Report No. 54
Litigation when causing burden
1.6. As the Supreme Court has observed1-
"The principal function of courts and tribunals is to settle the dispute between the parties and thereby give a quietus to the social frictions generated by the unresolved disputes. As long as a litigation lasts, the tension continues and useful energies will be wasted. This is not all. Every litigation means heavy financial burden to the parties."
Obviously, an expensive procedural system is a self-defeating instrument of justice.
1. Probhavati v. Pritam Kaur, AIR 1977 SC 1910 (1912) (Hegde J.).
Reforms needed to be considered
1.7. If, therefore, reforms in procedure appear to be needed to reduce the burden on parties, a body entrusted with the business of law reform need not hesitate to consider their suitability.
Course adopted with reference to earlier Code
1.8. The course which we have adopted with reference to the recommendations made in the earlier Report may be stated here. First, where we agree with the recommendations made in the earlier Report, we have not considered it necessary to deal with the matter, except as stated below. Secondly, where we agree with the earlier recommendations, and also consider it necessary to emphasise it, we have made a brief reference to it in this Report. Thirdly, where we disagree with an earlier recommendation or agree with it subject to a modification, we have naturally stated so in this Report, and indicated our own recommendation, if any. Fourthly, on matters not considered in the earlier Report, which required to be discussed, we have expressed our views and suggested additional amendments wherever we thought necessary.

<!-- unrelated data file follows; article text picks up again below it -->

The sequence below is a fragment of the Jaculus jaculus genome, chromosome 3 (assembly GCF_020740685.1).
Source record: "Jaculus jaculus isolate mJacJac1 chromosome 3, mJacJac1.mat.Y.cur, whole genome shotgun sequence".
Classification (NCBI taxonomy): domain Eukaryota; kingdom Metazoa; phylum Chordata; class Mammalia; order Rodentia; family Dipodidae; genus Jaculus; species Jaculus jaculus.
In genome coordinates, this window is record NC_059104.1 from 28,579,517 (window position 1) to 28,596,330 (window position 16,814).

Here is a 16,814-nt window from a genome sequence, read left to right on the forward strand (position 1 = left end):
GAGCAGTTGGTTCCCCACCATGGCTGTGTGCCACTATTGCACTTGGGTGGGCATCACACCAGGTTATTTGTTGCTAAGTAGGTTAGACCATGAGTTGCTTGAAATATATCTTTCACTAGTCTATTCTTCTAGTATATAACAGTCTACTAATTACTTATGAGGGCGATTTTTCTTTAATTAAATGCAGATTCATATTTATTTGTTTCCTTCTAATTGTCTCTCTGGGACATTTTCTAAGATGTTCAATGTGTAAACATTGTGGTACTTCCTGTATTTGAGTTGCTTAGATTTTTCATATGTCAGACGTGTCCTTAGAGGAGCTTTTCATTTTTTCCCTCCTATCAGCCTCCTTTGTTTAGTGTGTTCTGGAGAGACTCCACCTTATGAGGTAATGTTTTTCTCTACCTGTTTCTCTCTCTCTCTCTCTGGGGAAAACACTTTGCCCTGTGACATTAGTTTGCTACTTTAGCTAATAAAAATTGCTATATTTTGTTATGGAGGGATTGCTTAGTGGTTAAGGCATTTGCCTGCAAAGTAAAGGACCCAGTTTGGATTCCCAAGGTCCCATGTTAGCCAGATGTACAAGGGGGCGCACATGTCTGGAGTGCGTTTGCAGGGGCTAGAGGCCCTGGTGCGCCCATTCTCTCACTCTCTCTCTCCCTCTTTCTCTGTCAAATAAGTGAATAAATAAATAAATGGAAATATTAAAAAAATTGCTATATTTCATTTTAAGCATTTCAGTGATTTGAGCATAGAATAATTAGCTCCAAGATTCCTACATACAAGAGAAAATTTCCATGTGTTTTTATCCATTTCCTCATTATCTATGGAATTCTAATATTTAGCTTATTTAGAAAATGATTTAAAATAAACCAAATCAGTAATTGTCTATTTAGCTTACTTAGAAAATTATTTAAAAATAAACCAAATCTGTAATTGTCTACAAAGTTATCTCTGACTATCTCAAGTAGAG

1.9. Thus the position is that on matters falling within the first and second categories referred to above, the recommendations in the earlier Report should be consulted. On matters falling within the third category, the earlier recommendations should be taken as superseded or modified (as the case may require) by our recommendations. And, on matters falling within the fourth category, our recommendations should be taken as supplementing those made in the earlier Report.
1.10. We may mention here that when the subject was referred to us, we had, in order to elicit opinion on some of the important questions which required consideration, issued a questionnaire.1 We are grateful to all those who have favoured us with their views in response to the questionnaire. We have, wherever we consider it necessary, referred in this Report to the views expressed on the relevant questions; but it is needless to add that the replies on every question have received our most careful consideration.